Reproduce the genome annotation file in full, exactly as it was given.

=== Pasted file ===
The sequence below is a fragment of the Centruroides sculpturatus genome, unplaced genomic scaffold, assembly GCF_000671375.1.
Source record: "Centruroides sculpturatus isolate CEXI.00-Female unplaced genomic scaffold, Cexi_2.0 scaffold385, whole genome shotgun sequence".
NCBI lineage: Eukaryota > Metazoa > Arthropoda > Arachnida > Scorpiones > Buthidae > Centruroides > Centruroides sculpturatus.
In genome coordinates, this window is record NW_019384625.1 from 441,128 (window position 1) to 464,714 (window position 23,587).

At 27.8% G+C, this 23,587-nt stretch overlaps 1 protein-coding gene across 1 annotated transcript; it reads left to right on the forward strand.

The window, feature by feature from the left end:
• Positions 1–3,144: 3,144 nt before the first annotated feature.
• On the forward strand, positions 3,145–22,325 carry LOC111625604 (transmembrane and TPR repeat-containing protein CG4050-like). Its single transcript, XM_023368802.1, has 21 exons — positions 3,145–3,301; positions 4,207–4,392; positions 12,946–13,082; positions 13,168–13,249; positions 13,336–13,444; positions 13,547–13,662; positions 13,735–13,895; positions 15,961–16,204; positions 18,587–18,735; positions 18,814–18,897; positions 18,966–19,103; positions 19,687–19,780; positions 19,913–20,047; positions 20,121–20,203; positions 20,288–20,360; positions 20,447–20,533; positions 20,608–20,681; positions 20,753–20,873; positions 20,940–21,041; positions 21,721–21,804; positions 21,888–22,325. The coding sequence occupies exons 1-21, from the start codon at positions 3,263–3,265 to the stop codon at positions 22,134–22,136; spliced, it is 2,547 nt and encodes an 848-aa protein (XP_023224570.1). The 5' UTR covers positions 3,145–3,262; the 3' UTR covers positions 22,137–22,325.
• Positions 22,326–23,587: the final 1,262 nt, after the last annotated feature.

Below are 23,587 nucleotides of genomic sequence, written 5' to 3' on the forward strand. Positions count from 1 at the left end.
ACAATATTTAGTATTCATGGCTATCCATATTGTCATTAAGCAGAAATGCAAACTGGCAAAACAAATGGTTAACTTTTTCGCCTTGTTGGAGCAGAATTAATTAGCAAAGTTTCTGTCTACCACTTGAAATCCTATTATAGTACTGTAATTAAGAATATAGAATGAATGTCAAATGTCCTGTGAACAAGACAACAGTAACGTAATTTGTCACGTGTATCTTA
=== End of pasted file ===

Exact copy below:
The sequence below is a fragment of the Centruroides sculpturatus genome, unplaced genomic scaffold, assembly GCF_000671375.1.
Source record: "Centruroides sculpturatus isolate CEXI.00-Female unplaced genomic scaffold, Cexi_2.0 scaffold385, whole genome shotgun sequence".
NCBI lineage: Eukaryota > Metazoa > Arthropoda > Arachnida > Scorpiones > Buthidae > Centruroides > Centruroides sculpturatus.
In genome coordinates, this window is record NW_019384625.1 from 441,128 (window position 1) to 464,714 (window position 23,587).

At 27.8% G+C, this 23,587-nt stretch overlaps 1 protein-coding gene across 1 annotated transcript; it reads left to right on the forward strand.

The window, feature by feature from the left end:
• Positions 1–3,144: 3,144 nt before the first annotated feature.
• On the forward strand, positions 3,145–22,325 carry LOC111625604 (transmembrane and TPR repeat-containing protein CG4050-like). Its single transcript, XM_023368802.1, has 21 exons — positions 3,145–3,301; positions 4,207–4,392; positions 12,946–13,082; positions 13,168–13,249; positions 13,336–13,444; positions 13,547–13,662; positions 13,735–13,895; positions 15,961–16,204; positions 18,587–18,735; positions 18,814–18,897; positions 18,966–19,103; positions 19,687–19,780; positions 19,913–20,047; positions 20,121–20,203; positions 20,288–20,360; positions 20,447–20,533; positions 20,608–20,681; positions 20,753–20,873; positions 20,940–21,041; positions 21,721–21,804; positions 21,888–22,325. The coding sequence occupies exons 1-21, from the start codon at positions 3,263–3,265 to the stop codon at positions 22,134–22,136; spliced, it is 2,547 nt and encodes an 848-aa protein (XP_023224570.1). The 5' UTR covers positions 3,145–3,262; the 3' UTR covers positions 22,137–22,325.
• Positions 22,326–23,587: the final 1,262 nt, after the last annotated feature.

Below are 23,587 nucleotides of genomic sequence, written 5' to 3' on the forward strand. Positions count from 1 at the left end.
ACAATATTTAGTATTCATGGCTATCCATATTGTCATTAAGCAGAAATGCAAACTGGCAAAACAAATGGTTAACTTTTTCGCCTTGTTGGAGCAGAATTAATTAGCAAAGTTTCTGTCTACCACTTGAAATCCTATTATAGTACTGTAATTAAGAATATAGAATGAATGTCAAATGTCCTGTGAACAAGACAACAGTAACGTAATTTGTCACGTGTATCTTA